We’ve known for a while now that the Sidekick was on its way back, and at the stroke of midnight we got official word on the new device. T-Mobile and Samsung have announced the newest Sidekick, and it is pretty clearly the best of the bunch at this point. Not only does it have the same messaging appeal of the original Sidekick, but it adds a ton of Android-based features that take the handset to the next level. The changes are wholesale, and it should lead to a device that hits its target teenage audience. The original Sidekick devices were all about messaging. There wasn’t much room for app storage or anything of that kind, so the focus was clear. The new version cops to the Sidekick’s nature by adding two messaging options. Cloud Text allows users to text message from a computer. That will make for some happy high school kids who are sitting in computer labs and can’t easily sneak peaks at their phones. The automatic syncing to the handset is the icing on this feature’s cake. There is also Group Text, an interface that allows for easy reply-all group conversations. There are Android apps that accomplish this — I wrote about GroupMe recently — but having it natively available on the Sidekick is a huge plus for the target demographic. From there, it’s all Android. The new Sidekick, with its 1GHz Hummingbird processor, runs laps around previous models. It also has something that previous models did not: internal storage. I’m not sure how much, as T-Mobile hasn’t made it clear and I haven’t come across any unofficial information to that effect. But there has to be some, since the promo material specifically mentions access to Android apps on the market. We do know that media can be stored on an SD card. A 2GB card comes with the device, and you can always get a bigger one. The question, then, is of whether the target teenage demographic will go for Android. Back in January David from TmoNews wondered whether the Sidekick would disappoint, because it ran Android and not a unique OS. I don’t think that’s an issue. Yes, Android is Android, but the skinning can give it a different feel than other devices running the same OS. The Sidekick will run 2.2, and presumably it will have a Sidekick-specific skin. I imagine they put some work into it, so that it plays well with the new Sidekick messaging features. That, I think, will keep it in its own class. If you’re interested in the full gamut of Sidekick 4G features, you can check out T-Mobile’s page. I have to say, I’m finding little to dislike about this. I’m not sure I would get it myself — the flippy, slidy style just isn’t my bag. But I imagine that many teenagers will feel quite cool flipping open the screen and tapping out a message on what looks like a nice, spacious QWERTY keyboard. There is no word on pricing or availability, though T-Mobile says later this spring. When the device does drop I think they’ll find it a winner. It is basically a teenager’s mobile haven. This device does everything they want, and allows them to take it even further if they wish. Android is definitely the most logical integration on this device.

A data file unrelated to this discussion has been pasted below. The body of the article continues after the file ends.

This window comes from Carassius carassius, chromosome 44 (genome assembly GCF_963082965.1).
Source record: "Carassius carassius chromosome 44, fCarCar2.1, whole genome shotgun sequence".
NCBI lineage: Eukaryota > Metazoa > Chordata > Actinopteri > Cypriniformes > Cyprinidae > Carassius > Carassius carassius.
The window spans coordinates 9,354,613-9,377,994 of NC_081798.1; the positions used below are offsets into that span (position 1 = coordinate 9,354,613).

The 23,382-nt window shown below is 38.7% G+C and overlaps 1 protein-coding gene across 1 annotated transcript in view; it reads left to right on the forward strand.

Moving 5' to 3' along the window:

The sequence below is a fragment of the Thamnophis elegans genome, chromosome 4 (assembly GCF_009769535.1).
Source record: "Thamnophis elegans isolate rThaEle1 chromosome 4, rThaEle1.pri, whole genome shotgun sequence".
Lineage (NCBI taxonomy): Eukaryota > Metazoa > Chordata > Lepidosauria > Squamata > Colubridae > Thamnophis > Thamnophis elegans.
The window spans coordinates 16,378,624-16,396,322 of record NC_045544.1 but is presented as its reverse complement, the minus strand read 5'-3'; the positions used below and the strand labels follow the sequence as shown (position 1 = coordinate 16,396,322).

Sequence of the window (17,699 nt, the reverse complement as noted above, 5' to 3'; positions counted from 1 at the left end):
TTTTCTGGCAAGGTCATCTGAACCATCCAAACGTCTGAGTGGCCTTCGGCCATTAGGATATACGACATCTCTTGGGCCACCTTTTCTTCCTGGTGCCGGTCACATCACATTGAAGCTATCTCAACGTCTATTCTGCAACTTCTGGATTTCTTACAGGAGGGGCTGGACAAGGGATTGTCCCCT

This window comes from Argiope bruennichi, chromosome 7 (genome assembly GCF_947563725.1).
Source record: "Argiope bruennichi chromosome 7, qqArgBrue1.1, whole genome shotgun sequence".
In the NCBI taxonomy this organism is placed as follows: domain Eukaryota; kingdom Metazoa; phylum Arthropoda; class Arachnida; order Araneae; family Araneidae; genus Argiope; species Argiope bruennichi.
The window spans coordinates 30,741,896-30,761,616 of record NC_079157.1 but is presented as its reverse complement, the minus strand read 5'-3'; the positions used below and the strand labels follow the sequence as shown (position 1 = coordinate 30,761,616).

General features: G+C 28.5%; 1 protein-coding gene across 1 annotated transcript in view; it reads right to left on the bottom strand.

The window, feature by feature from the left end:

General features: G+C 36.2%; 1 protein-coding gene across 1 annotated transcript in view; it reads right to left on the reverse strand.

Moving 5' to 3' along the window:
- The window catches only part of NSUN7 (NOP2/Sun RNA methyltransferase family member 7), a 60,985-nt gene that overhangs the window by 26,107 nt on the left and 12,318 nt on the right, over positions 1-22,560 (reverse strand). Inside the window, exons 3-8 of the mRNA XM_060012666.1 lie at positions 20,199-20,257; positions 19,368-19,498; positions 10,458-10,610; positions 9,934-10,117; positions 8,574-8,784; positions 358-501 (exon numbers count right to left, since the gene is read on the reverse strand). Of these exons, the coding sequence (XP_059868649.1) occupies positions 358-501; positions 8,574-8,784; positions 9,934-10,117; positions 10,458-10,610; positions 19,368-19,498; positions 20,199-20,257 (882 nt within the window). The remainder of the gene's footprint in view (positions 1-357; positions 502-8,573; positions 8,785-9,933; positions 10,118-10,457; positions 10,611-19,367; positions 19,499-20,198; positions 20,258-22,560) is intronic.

Sidekick makes a comeback with Sidekick 4G
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